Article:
Association of left bundle branch block with left ventricular structure and function in hypertensive patients with left ventricular hypertrophy: The LIFE study Academic Article uri icon

Overview

MeSH Major

  • Bundle-Branch Block
  • Hypertension
  • Hypertrophy, Left Ventricular
  • Ventricular Dysfunction, Left

abstract

  • Electrocardiographic (ECG) left bundle branch block (LBBB) is associated with left ventricular hypertrophy (LVH), but its relation to left ventricular (LV) geometry and function in hypertensive patients with ECG LVH is unknown. Echocardiograms were performed in 933 patients (548 women, mean age 66+/-7 years) with essential hypertension and LVH by baseline ECG in the Losartan Intervention For Endpoint reduction in hypertension (LIFE) study. LBBB, defined by Minnesota code 7.1, was present in 47 patients and absent in 886 patients. Patients with and without LBBB were similar in age, gender, body mass index, blood pressure, prevalence of diabetes, and history of myocardial infarction. Despite similarly elevated mean LV mass (126+/-25 vs 124+/-26 g/m(2)) and relative wall thickness (0.41+/-0.07 vs 0.41+/-0.07, P=NS), patients with LBBB had lower LV fractional shortening (30+/-6 vs 34+/-6%), ejection fraction (56+/-10 vs 61+/-8%), midwall shortening (14+/-2 vs 16+/-2%), stress-corrected midwall shortening (90+/-13 vs 97+/-13%) (all P<0.001), and lower LV stroke index (38+/-7 vs 42+/-9 ml/m(2)) (P<0.05). Patients with LBBB also had reduced LV inferior wall and lower mitral E/A ratio (0.75+/-0.18 vs 0.87+/-0.38) (all P<0.05). The above univariate results were confirmed by multivariate analyses adjusted for gender, age, blood pressures, height, weight, body mass index, heart rate, and LV mass index. Among hypertensive patients at high risk because of ECG LVH, the presence of LBBB identifies individuals with worse global and regional LV systolic function and impaired LV relaxation without more severe LVH by echocardiography.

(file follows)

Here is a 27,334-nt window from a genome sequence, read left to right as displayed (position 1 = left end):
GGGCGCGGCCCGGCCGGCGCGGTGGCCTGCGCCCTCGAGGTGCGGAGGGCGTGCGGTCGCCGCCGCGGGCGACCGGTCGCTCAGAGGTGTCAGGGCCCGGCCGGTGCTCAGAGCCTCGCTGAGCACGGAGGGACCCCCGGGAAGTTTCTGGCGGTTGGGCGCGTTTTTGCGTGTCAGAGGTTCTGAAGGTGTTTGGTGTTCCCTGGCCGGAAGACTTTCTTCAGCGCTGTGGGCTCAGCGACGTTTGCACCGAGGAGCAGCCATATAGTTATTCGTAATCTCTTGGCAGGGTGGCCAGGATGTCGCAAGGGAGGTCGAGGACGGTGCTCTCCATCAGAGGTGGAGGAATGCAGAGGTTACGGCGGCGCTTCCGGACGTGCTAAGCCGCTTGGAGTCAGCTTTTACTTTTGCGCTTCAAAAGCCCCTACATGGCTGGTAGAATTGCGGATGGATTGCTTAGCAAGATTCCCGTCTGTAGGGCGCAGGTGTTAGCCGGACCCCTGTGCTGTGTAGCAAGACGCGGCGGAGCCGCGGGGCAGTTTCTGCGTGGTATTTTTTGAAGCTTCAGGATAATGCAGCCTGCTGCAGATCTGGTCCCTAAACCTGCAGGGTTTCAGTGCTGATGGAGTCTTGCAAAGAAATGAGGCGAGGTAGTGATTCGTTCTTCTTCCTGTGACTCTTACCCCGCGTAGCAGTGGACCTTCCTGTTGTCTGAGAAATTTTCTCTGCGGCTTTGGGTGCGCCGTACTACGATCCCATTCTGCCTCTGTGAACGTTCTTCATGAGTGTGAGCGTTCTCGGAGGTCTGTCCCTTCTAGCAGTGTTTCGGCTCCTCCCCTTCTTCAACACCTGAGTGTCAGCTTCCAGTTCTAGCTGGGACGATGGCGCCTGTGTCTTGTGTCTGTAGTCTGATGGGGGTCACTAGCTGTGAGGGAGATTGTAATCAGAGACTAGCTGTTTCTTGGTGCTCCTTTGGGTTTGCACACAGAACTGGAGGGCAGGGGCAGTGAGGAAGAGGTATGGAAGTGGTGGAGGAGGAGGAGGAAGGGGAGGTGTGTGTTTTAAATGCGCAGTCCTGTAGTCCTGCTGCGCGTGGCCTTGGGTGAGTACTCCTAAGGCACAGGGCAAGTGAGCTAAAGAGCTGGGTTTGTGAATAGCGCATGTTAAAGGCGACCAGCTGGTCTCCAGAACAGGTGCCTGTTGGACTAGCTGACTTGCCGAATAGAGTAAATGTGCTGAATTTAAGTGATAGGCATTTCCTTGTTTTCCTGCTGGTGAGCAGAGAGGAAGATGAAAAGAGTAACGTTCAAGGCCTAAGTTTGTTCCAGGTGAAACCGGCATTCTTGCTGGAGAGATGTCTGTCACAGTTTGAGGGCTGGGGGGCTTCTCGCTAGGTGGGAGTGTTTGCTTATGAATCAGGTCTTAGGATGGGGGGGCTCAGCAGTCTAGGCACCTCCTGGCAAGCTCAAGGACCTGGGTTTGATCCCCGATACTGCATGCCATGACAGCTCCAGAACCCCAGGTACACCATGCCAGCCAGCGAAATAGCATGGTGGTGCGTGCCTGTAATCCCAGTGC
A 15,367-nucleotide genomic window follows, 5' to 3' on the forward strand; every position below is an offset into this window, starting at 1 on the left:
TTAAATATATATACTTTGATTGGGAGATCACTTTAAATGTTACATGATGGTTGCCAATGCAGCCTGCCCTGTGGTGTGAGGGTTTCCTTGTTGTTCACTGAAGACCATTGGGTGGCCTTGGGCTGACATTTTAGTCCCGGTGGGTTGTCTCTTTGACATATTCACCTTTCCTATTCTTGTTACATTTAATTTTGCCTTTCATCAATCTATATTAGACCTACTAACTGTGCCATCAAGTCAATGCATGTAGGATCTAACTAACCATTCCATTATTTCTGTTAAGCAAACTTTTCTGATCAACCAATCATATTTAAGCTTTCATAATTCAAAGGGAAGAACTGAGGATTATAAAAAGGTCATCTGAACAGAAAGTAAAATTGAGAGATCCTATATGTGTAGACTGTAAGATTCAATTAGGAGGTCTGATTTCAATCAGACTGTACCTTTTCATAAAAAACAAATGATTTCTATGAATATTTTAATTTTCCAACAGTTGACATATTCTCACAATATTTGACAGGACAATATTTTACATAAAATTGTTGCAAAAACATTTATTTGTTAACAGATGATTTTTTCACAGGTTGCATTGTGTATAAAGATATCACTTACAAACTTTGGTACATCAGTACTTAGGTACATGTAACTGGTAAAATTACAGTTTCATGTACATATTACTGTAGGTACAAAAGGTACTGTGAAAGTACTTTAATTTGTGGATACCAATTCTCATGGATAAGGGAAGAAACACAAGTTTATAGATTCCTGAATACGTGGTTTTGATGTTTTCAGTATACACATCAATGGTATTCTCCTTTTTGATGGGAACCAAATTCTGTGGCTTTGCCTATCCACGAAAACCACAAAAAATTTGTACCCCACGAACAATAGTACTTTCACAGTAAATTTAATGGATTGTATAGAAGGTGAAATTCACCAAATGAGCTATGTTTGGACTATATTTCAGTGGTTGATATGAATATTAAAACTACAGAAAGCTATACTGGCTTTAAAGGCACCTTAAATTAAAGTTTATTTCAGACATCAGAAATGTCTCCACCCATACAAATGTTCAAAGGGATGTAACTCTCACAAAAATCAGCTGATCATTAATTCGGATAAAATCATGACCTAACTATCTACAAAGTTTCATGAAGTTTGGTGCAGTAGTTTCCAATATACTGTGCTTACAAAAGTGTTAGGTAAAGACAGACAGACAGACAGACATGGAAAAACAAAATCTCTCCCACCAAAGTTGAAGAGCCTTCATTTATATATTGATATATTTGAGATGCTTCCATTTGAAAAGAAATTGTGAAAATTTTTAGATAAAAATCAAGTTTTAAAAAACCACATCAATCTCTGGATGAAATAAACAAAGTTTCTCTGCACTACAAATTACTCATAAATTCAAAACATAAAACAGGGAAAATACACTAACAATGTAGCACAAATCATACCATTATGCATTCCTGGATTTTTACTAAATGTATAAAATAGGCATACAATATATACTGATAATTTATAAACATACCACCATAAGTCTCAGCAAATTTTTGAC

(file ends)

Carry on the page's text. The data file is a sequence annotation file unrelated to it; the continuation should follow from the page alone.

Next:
publication date

  • June 2004

Research

keywords

  • Academic Article

Identity

Language

  • eng

Digital Object Identifier (DOI)

  • 10.1038/sj.jhh.1001709

PubMed ID

  • 15071485

Additional Document Info

start page

  • 397

end page

  • 402

volume

  • 18

number

  • 6